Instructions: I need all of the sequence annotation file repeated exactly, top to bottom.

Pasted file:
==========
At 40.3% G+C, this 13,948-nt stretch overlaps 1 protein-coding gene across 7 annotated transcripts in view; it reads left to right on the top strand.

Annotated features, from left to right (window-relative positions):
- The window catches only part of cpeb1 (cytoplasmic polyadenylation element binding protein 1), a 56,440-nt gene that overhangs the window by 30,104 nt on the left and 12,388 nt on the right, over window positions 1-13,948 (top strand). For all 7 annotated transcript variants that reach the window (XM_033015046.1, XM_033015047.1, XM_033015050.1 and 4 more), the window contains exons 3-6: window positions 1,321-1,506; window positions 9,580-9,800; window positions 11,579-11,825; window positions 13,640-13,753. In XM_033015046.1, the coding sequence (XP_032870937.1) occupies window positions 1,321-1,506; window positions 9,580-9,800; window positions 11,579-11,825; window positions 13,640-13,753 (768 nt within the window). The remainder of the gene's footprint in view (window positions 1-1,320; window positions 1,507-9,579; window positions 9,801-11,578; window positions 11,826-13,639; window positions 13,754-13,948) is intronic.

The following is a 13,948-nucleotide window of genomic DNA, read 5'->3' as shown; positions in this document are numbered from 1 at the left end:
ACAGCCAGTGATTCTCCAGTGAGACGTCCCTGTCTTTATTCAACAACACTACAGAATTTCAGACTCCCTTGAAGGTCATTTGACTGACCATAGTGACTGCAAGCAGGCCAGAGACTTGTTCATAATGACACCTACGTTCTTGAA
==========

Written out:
At 40.3% G+C, this 13,948-nt stretch overlaps 1 protein-coding gene across 7 annotated transcripts in view; it reads left to right on the top strand.

Annotated features, from left to right (window-relative positions):
- The window catches only part of cpeb1 (cytoplasmic polyadenylation element binding protein 1), a 56,440-nt gene that overhangs the window by 30,104 nt on the left and 12,388 nt on the right, over window positions 1-13,948 (top strand). For all 7 annotated transcript variants that reach the window (XM_033015046.1, XM_033015047.1, XM_033015050.1 and 4 more), the window contains exons 3-6: window positions 1,321-1,506; window positions 9,580-9,800; window positions 11,579-11,825; window positions 13,640-13,753. In XM_033015046.1, the coding sequence (XP_032870937.1) occupies window positions 1,321-1,506; window positions 9,580-9,800; window positions 11,579-11,825; window positions 13,640-13,753 (768 nt within the window). The remainder of the gene's footprint in view (window positions 1-1,320; window positions 1,507-9,579; window positions 9,801-11,578; window positions 11,826-13,639; window positions 13,754-13,948) is intronic.

The following is a 13,948-nucleotide window of genomic DNA, read 5'->3' as shown; positions in this document are numbered from 1 at the left end:
ACAGCCAGTGATTCTCCAGTGAGACGTCCCTGTCTTTATTCAACAACACTACAGAATTTCAGACTCCCTTGAAGGTCATTTGACTGACCATAGTGACTGCAAGCAGGCCAGAGACTTGTTCATAATGACACCTACGTTCTTGAA